Oculoplasty is a subspecialty within ophthalmology. To be an oculoplastic, you have to study medicine and specialize in Ophthalmology and then a subspecialty, which is Oculoplasty. This subspecialty is dedicated to the study of all the tissues that are surrounding the eyeball, that is, to the orbit that is the bone cavity where the eyeball and the optic nerve are housed, to the eyelids that are the tissues that protect the surface anterior of the eyeball and to the lacrimal pathway that are the evacuation routes of the tear of the ocular surface.
Pathologies treated by Oculoplasty
Among the most frequent pathologies of Oculoplasty we have the eyelid malpositions. One of the most frequent is palpebral ptosis or drooping of the eyelids. When an eyelid is dropped the patient feels a sense of being sleepy and everyone asks if he is tired, if he is sleepy, etc. This is not only an aesthetic issue because when the eyelid is lower it also obstructs the pupil area and generates a problem in the vision. This type of pathology is one of the pathologies that we most often treat in Oculoplasty.
Other malpositions of the eyelids such as ectropion indicate that the eyelid loses its position and rotates inwards or outwards and this can cause problems in the cornea. This can occur due to age or different types of causes and its correction is very important to preserve the integrity of the eyeball.
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They also consult us a lot for cysts or tumors that appear in the periocular area. It is very important that these discomforts are treated by ophthalmologists because we are treating things that are very close to the eyeball. This is even more important in Canary Islands since basal cell carcinomas are very common in the islands due to the high solar exposure throughout the year. For this reason, it is essential to perform an early consultation of any cyst or tumor that appears in the periocular area so that we can prevent pathologies of this type. The oculoplastic determines the nature of that injury and then acts accordingly with surgeries that are minimally invasive and that preserve the health of the eyeball.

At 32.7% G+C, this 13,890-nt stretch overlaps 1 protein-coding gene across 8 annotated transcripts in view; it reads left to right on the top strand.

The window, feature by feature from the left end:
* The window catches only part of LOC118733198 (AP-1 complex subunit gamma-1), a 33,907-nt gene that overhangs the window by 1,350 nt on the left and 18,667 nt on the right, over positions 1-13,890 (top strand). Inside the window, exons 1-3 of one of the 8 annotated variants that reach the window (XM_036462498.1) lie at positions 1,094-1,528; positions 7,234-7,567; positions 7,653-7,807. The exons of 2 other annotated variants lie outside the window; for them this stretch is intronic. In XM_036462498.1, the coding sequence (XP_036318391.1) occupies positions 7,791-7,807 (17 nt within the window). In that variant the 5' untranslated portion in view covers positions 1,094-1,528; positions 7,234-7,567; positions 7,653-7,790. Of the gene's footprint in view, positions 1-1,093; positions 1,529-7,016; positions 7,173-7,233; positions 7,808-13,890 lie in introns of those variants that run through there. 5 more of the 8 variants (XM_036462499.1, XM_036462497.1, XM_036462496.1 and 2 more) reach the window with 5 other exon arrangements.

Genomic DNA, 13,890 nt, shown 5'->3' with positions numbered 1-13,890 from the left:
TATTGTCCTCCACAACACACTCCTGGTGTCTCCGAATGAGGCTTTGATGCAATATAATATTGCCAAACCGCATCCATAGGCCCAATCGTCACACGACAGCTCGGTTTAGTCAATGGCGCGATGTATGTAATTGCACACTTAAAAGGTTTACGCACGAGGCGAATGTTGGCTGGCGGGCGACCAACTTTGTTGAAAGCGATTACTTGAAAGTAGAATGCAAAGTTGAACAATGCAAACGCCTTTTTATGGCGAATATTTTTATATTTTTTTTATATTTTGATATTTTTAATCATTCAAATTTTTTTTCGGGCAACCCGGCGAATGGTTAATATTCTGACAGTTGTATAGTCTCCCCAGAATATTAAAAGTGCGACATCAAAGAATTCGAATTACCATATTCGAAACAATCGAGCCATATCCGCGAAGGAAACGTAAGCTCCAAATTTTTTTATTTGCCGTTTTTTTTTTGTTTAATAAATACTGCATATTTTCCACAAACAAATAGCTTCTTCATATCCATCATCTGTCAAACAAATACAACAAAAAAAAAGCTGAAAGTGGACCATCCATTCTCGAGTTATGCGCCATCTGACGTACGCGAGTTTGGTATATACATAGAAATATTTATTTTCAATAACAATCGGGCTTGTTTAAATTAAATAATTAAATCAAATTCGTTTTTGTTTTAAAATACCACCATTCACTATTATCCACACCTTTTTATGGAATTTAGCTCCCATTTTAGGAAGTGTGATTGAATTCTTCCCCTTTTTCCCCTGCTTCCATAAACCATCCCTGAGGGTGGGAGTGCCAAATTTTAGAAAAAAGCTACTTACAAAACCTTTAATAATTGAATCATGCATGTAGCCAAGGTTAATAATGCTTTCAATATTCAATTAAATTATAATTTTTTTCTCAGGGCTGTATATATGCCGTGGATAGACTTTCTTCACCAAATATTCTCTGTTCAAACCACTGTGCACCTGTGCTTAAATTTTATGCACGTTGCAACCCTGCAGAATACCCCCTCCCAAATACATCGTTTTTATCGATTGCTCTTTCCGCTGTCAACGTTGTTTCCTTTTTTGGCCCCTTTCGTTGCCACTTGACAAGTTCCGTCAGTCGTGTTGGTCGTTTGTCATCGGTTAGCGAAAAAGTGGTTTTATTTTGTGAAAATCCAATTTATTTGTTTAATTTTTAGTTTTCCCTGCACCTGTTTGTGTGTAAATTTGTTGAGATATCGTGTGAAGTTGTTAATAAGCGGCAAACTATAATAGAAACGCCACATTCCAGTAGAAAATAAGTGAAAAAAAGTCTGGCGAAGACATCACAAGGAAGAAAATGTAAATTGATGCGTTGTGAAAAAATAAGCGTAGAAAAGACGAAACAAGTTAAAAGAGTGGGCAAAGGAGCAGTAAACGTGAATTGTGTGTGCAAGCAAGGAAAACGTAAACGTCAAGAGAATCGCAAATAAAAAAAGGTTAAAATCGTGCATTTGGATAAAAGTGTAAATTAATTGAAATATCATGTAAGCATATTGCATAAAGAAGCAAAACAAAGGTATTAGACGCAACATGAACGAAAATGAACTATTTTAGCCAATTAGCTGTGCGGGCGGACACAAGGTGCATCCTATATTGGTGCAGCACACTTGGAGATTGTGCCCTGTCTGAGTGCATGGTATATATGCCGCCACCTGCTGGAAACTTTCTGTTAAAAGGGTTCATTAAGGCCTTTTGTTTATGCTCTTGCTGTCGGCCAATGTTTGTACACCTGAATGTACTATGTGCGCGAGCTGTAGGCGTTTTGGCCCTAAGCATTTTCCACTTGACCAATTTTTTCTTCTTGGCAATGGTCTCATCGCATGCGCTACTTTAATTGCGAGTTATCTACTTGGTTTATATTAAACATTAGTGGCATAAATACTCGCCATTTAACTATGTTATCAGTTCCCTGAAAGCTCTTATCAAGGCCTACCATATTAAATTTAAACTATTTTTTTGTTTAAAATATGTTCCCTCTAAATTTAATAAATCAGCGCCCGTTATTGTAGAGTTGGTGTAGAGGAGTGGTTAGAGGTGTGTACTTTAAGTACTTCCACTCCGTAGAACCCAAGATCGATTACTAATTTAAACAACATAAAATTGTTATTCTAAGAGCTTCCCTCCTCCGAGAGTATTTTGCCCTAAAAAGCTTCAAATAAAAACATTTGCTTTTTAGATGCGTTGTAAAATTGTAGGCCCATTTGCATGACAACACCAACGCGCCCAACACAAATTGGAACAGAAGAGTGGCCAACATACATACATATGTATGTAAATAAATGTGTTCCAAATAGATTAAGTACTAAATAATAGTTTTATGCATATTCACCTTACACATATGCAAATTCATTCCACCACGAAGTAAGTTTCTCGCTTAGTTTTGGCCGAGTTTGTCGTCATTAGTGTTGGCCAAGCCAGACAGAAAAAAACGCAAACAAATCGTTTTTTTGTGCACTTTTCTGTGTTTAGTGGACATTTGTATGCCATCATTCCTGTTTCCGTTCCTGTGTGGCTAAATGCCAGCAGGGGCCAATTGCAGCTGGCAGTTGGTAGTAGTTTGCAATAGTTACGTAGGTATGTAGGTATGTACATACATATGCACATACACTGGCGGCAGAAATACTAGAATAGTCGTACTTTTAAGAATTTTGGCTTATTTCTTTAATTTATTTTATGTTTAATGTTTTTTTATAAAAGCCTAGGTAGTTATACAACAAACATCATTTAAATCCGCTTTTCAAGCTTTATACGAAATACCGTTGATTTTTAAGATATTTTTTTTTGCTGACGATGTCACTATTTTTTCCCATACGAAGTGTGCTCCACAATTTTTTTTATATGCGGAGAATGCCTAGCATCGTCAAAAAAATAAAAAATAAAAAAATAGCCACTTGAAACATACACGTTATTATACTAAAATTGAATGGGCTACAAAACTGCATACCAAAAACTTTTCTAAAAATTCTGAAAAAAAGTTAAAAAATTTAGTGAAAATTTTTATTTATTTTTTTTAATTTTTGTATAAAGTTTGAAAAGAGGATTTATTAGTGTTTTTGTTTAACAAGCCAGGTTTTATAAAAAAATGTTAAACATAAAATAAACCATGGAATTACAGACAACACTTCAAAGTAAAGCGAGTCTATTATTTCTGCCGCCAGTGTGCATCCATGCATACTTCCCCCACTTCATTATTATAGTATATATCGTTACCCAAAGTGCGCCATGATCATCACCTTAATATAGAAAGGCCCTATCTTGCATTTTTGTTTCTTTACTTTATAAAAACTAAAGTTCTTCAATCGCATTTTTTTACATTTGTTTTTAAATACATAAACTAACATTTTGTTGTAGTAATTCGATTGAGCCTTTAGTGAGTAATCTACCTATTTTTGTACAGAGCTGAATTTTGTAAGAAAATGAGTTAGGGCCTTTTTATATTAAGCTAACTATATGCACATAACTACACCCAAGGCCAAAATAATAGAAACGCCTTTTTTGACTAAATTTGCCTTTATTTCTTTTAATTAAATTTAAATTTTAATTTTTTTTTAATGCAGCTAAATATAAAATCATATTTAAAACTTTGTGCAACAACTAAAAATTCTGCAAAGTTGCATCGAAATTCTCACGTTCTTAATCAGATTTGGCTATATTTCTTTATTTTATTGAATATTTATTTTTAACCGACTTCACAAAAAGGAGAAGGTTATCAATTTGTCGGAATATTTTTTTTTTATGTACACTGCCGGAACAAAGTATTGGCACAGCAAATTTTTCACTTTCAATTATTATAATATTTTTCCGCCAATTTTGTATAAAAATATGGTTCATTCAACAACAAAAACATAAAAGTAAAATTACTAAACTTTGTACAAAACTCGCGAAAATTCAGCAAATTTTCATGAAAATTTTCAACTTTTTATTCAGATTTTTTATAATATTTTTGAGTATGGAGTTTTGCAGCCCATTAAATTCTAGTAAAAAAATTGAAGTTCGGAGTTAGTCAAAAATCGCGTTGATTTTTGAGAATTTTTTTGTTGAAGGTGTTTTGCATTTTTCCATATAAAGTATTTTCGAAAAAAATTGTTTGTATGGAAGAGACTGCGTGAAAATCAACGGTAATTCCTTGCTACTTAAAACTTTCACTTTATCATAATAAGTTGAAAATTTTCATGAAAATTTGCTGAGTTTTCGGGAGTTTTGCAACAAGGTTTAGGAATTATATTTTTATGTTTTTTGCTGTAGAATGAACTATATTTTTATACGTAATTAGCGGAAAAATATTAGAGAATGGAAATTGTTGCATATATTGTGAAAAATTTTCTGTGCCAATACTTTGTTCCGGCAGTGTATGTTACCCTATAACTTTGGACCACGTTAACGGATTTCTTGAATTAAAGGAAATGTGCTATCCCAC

Another type of pathology that we frequently see in our practice is lacrimation. When a person notices tearing or a wet eye all the time, he usually consults several specialists. This type of patients usually consult us after having seen many ophthalmologists who say they have an allergy or conjunctivitis and after several consultations and make a series of tests to determine what is the problem we can see that there is an obstruction of the lacrimal way.
The lacrimal way is the path that allows us to evacuate the tear from the ocular surface through tubes to the nose and when there is any type of obstruction at that level that tear has no where to evacuate and ends up falling out of the eye. This is a very frequent reason for consultation that at this moment has a specific treatment with high success rate.